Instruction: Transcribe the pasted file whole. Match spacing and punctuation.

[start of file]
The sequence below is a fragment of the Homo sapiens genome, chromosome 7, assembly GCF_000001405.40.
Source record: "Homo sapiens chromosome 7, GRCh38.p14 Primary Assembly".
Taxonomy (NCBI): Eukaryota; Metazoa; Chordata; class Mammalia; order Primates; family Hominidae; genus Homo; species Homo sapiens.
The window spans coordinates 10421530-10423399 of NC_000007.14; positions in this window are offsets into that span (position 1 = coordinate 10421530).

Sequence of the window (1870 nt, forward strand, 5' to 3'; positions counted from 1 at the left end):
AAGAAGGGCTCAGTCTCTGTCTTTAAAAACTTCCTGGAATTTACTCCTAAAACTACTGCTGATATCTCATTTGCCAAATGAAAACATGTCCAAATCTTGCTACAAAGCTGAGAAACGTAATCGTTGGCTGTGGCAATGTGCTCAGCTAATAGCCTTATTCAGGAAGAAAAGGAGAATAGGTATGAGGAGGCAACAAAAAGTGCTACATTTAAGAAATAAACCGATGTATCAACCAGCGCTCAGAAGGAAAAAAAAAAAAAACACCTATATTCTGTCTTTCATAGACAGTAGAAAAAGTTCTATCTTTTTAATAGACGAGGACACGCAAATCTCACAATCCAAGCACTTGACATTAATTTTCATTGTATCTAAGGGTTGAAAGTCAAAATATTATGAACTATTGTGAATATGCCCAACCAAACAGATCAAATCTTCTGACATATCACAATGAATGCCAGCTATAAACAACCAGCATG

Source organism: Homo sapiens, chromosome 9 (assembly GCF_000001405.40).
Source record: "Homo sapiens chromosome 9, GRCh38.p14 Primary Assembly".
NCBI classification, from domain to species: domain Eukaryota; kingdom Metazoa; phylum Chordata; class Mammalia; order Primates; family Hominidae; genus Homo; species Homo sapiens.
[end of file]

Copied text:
The sequence below is a fragment of the Homo sapiens genome, chromosome 7, assembly GCF_000001405.40.
Source record: "Homo sapiens chromosome 7, GRCh38.p14 Primary Assembly".
Taxonomy (NCBI): Eukaryota; Metazoa; Chordata; class Mammalia; order Primates; family Hominidae; genus Homo; species Homo sapiens.
The window spans coordinates 10421530-10423399 of NC_000007.14; positions in this window are offsets into that span (position 1 = coordinate 10421530).

Sequence of the window (1870 nt, forward strand, 5' to 3'; positions counted from 1 at the left end):
AAGAAGGGCTCAGTCTCTGTCTTTAAAAACTTCCTGGAATTTACTCCTAAAACTACTGCTGATATCTCATTTGCCAAATGAAAACATGTCCAAATCTTGCTACAAAGCTGAGAAACGTAATCGTTGGCTGTGGCAATGTGCTCAGCTAATAGCCTTATTCAGGAAGAAAAGGAGAATAGGTATGAGGAGGCAACAAAAAGTGCTACATTTAAGAAATAAACCGATGTATCAACCAGCGCTCAGAAGGAAAAAAAAAAAAAACACCTATATTCTGTCTTTCATAGACAGTAGAAAAAGTTCTATCTTTTTAATAGACGAGGACACGCAAATCTCACAATCCAAGCACTTGACATTAATTTTCATTGTATCTAAGGGTTGAAAGTCAAAATATTATGAACTATTGTGAATATGCCCAACCAAACAGATCAAATCTTCTGACATATCACAATGAATGCCAGCTATAAACAACCAGCATG

Source organism: Homo sapiens, chromosome 9 (assembly GCF_000001405.40).
Source record: "Homo sapiens chromosome 9, GRCh38.p14 Primary Assembly".
NCBI classification, from domain to species: domain Eukaryota; kingdom Metazoa; phylum Chordata; class Mammalia; order Primates; family Hominidae; genus Homo; species Homo sapiens.